There is an international dimension to this issue that is directly relevant to the Constitutional obligations of the Commander-in-Chief. In 1974 the Weather Underground made a fraudulent intellectual case for its terrorist campaign in a subversive book, Prairie Fire: The Politics of Revolutions. It outlined three justifications for its bombings: those taken “to retaliate for the most savage criminal attacks against Black and Third World people, especially by the police apparatus … to disrupt and agitate against U.S. aggression and terror against Vietnam and the Third World … [and] to expose and focus attention against the power and institutions which most cruelly oppress, exploit and delude the people.” The introduction, signed by Bill Ayers, said the book was written for “communist-minded people, independent organizers and anti-imperialists … to all sister and brothers who are engaged in armed struggle against the enemy.”

The bombing rationale found in Prairie Fire as well as other aspects of the book — it was released on the fifteenth anniversary of the communist revolution in Cuba and its title comes from a quote by Chairman Mao: “A single spark can start a prairie fire” — remind us that the Weather Underground was a domestic component of an international terrorist network that spanned several decades, from the 1960s to the 1990s. This network included the Vietcong, Cuban terrorists, the Palestinian Liberation Organization, the Red Brigades, the Baider-Meinhof Gang, the Irish Republican Army, ETA in Spain and, closer to home, the Puerto Rican FALN. Dan Berger delineates the link between all of these organizations. The Weather Underground, he writes, emulated “Third World revolutionaries — Cuba and Vietnam were especially the models — by going underground and taking armed actions … Weather viewed the underground as a way to express solidarity with the Third World, within and outside the United States.”

As such, the Weather Underground was part of an international movement that provided a template for radical Islamic terrorism. Assassinating American diplomats in Africa, targeting buildings in New York, bombing the Pentagon, targeting the U.S. Capitol, attacking world financial centers – the calling cards of Al Qaeda – were all first carried out by the Weather Underground Organization and other international terrorist groups, including the PLO. They overlap with Al Qaeda, in fact, which is a chilling connection in a post-9/11 world. Does Barack Obama, possibly our next Commander-in-Chief whose solemn duty is to protect the citizens of the United States, understand this connection, or has his friendship with members of the Weather Underground clouded his thinking on national security?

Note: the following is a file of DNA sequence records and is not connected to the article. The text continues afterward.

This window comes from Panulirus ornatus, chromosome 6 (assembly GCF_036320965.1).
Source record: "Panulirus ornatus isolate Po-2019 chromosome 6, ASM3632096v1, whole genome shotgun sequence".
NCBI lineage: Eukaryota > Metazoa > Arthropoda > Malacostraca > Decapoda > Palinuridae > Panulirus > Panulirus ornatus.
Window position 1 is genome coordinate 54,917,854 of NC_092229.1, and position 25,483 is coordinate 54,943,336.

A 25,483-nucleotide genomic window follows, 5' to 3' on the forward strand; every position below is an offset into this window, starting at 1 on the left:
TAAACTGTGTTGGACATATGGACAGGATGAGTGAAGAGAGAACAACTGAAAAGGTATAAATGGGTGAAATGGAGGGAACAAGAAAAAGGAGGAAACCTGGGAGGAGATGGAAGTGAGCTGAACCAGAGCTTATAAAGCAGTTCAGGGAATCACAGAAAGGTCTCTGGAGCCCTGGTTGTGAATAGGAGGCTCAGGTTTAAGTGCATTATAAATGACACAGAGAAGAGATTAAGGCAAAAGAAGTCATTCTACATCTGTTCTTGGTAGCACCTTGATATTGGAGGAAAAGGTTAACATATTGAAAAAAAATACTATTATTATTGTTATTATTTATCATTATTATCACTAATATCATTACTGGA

Barack Obama is being untruthful. The questions we must ask are: what did he know and when did he know it about Bill Ayers, Bernadine Dohrn, and the Weather Underground? Until he levels with the American people, the doubts about him will linger. They will be magnified by the fact that there are simply too many things we do not know about this candidate.

There is one thing, however, that is certain: Barack Obama’s partnership with William Ayers and Bernadine Dohrn calls into question not only his political judgment, but his ethical reasoning. Their sustained relationship raises the question of his soundness to serve in high office. The mounting evidence indicates that Barack Obama is morally unqualified to be the president of the United States of America.

– Joseph Morrison Skelly, a college history professor in New York City, writes frequently on international terrorism and international affairs.